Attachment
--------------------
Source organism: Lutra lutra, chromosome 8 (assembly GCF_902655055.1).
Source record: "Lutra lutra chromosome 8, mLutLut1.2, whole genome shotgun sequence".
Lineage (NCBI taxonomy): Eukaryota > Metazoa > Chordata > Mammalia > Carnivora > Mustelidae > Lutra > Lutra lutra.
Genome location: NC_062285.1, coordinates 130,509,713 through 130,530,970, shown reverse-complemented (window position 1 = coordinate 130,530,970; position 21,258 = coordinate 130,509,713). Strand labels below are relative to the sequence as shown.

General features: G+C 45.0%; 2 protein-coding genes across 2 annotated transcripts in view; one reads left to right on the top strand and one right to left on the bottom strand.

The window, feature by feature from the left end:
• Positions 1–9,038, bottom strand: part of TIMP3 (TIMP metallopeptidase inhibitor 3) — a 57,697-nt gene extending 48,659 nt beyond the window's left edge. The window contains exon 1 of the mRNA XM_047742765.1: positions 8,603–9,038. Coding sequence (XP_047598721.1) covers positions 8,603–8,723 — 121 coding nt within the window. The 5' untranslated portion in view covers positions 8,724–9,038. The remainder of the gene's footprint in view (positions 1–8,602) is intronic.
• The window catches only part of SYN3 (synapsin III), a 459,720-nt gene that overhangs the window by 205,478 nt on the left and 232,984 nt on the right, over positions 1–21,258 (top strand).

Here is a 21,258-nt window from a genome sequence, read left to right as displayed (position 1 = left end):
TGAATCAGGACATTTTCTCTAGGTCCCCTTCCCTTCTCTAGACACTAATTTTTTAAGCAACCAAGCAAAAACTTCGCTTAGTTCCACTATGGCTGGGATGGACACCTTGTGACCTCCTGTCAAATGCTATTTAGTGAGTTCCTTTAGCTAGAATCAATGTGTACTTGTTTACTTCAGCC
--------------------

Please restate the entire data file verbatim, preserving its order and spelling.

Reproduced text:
Source organism: Lutra lutra, chromosome 8 (assembly GCF_902655055.1).
Source record: "Lutra lutra chromosome 8, mLutLut1.2, whole genome shotgun sequence".
Lineage (NCBI taxonomy): Eukaryota > Metazoa > Chordata > Mammalia > Carnivora > Mustelidae > Lutra > Lutra lutra.
Genome location: NC_062285.1, coordinates 130,509,713 through 130,530,970, shown reverse-complemented (window position 1 = coordinate 130,530,970; position 21,258 = coordinate 130,509,713). Strand labels below are relative to the sequence as shown.

General features: G+C 45.0%; 2 protein-coding genes across 2 annotated transcripts in view; one reads left to right on the top strand and one right to left on the bottom strand.

The window, feature by feature from the left end:
• Positions 1–9,038, bottom strand: part of TIMP3 (TIMP metallopeptidase inhibitor 3) — a 57,697-nt gene extending 48,659 nt beyond the window's left edge. The window contains exon 1 of the mRNA XM_047742765.1: positions 8,603–9,038. Coding sequence (XP_047598721.1) covers positions 8,603–8,723 — 121 coding nt within the window. The 5' untranslated portion in view covers positions 8,724–9,038. The remainder of the gene's footprint in view (positions 1–8,602) is intronic.
• The window catches only part of SYN3 (synapsin III), a 459,720-nt gene that overhangs the window by 205,478 nt on the left and 232,984 nt on the right, over positions 1–21,258 (top strand).

Here is a 21,258-nt window from a genome sequence, read left to right as displayed (position 1 = left end):
TGAATCAGGACATTTTCTCTAGGTCCCCTTCCCTTCTCTAGACACTAATTTTTTAAGCAACCAAGCAAAAACTTCGCTTAGTTCCACTATGGCTGGGATGGACACCTTGTGACCTCCTGTCAAATGCTATTTAGTGAGTTCCTTTAGCTAGAATCAATGTGTACTTGTTTACTTCAGCC